And Then There Were None
Agatha Christie Theatre Company
Yvonne Arnaud Theatre, Guildford
With the tenth anniversary of the Agatha Christie Theatre Company coinciding with the 125th anniversary of her birth, it seemed a celebration was called for, so for this year’s tour the company has chosen her best-selling mystery which is considered to be her masterpiece and reputably the most difficult to write.
Ten diverse people are invited to make their way to a tiny, remote island off the coast of Devon with the promise of a job, a holiday, a meeting with old friends or whatever. They are to stay at a very luxurious house close to the shore, and as the guests arrive they are briefly introduced and begin to get to know each other, but mysteriously their hosts, a Mr and Mrs U N Owen, are missing.
The storm now raging outside means they are completely cut off from the outside world and, when a gramophone record playing jazzy music suddenly changes to the voice of their host accusing each and every one of them of murder, the shock stops the frivolous mood instantly. They are told they must pay for their crimes, and then the panic and the claustrophobia really set in.
A poster on the wall called Ten Little Soldiers is the verse of an old nursery rhyme (the original title we are not allowed to say anymore), and ten little plaster soldiers sit on the mantlepiece below. The guests try to treat the record as a tasteless joke, but when the little soldiers begin to disappear one at a time, each exactly coinciding with the death of one of the party, they begin to look suspiciously at each other. Someone here must be the killer, there is no one else on the island, but who is it?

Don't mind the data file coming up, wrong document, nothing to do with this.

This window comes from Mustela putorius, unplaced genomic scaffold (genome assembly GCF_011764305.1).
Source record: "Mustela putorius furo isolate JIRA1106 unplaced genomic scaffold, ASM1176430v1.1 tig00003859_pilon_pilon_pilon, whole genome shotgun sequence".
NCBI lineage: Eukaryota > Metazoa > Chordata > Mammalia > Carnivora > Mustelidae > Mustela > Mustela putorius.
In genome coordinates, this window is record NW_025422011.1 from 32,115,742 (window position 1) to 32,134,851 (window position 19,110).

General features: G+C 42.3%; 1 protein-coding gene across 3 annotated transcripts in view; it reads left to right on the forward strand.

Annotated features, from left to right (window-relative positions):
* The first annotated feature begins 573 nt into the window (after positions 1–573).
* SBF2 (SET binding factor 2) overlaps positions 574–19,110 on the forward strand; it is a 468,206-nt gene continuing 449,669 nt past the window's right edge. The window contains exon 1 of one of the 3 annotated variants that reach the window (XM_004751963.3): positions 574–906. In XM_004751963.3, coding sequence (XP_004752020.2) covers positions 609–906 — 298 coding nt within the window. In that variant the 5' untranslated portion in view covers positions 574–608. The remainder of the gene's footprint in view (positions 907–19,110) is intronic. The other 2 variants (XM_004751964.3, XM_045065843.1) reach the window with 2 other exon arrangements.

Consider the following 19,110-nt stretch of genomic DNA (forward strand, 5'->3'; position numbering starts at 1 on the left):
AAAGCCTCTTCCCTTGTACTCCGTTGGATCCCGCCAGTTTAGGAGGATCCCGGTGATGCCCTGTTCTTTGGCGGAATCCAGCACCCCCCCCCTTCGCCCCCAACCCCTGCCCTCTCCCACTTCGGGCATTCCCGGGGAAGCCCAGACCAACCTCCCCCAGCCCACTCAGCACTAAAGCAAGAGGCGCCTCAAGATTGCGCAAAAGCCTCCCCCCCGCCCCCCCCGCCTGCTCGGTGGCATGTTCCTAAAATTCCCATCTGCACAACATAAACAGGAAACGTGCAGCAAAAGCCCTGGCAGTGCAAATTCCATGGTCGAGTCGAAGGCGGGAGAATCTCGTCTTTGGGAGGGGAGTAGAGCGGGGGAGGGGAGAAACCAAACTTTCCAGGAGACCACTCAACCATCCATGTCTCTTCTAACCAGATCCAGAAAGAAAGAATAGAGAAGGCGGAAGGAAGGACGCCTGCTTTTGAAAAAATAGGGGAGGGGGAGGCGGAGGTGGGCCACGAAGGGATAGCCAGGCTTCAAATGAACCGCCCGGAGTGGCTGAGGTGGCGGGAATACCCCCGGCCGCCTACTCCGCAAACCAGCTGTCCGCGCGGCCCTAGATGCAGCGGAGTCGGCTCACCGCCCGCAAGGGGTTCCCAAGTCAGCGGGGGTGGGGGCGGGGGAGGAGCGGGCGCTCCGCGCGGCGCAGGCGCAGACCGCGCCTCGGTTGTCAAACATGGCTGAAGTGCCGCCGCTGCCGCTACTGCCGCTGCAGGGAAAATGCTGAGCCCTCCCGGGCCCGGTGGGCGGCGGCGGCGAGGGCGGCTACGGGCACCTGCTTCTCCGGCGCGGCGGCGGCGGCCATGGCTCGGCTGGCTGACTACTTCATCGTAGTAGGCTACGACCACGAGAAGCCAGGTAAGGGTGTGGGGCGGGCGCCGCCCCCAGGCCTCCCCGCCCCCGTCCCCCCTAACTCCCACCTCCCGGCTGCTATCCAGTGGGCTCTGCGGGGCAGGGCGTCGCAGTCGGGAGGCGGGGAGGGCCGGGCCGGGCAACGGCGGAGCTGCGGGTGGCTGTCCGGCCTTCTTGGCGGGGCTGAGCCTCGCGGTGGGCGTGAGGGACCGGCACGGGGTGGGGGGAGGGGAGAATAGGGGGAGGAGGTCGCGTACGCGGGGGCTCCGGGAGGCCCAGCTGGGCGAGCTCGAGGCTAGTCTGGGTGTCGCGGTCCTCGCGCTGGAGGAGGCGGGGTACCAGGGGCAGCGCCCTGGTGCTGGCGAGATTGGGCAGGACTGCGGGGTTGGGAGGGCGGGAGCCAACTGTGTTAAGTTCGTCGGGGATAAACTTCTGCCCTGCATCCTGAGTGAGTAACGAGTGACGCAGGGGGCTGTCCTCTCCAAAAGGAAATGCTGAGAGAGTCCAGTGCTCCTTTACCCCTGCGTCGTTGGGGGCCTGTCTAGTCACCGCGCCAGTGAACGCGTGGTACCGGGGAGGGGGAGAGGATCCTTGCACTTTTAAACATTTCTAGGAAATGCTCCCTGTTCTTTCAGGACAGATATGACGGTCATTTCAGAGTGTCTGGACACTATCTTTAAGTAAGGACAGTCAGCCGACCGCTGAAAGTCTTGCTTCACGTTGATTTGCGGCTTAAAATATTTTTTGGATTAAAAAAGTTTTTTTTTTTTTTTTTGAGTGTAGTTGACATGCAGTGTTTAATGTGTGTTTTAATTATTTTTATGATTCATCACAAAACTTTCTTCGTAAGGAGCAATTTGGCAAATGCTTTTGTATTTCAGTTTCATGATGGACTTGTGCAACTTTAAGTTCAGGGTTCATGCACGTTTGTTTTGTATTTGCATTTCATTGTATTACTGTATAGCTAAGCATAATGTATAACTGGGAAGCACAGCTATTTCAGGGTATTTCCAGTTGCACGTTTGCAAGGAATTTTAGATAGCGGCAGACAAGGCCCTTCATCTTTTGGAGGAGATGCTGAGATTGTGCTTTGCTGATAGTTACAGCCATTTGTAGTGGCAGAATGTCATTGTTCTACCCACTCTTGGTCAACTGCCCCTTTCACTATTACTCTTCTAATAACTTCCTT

Simon Scullion has surpassed himself with this 1930s set, all curved panelling and a huge circular window giving views of the sea and sky. Lighting and sound change the mood and the time of day and often increase the tension which, as time passes and another ‘soldier’ has gone, becomes unbearable for the characters, a feeling they successfully transmit to the audience creating a totally gripping and enthralling story.
Each death has to resemble the next line in the rhyme and ingeniously Christie has made sure they do.
Some of the characters do not consider their actions as murder and feel perfectly justified in their actions, most particularly the matronly Emily Brent. Self righteous, opinionated and completely shocked by the backless evening dress of the glamorous Vera Claythorne (Verity Rushworth), Susan Penhaligon gives such a convincing and compelling performance that I found myself watching her even when she is simply sitting centre stage and concentrating on her knitting while the main action continues around her.
She is almost unrecognisable in the character, as is Paul Nicholas as retired Judge Sir Lawrence Wargrave, taking charge of the assembled company and trying to organise them logically.
The original production in 1943 changed the story slightly to give a more positive ending for audiences in the middle of a war. Here they have decided to be more faithful to Christie's original intentions and the ending has reverted to her version in the novel, and very effective it is too. It will keep you guessing right to the very end—and even then…
Joe Harmeston has directed a cracking production, engrossing, exciting and a real thriller. The best one yet from this remarkable company, and hopefully many more to come.
Reviewer: Sheila Connor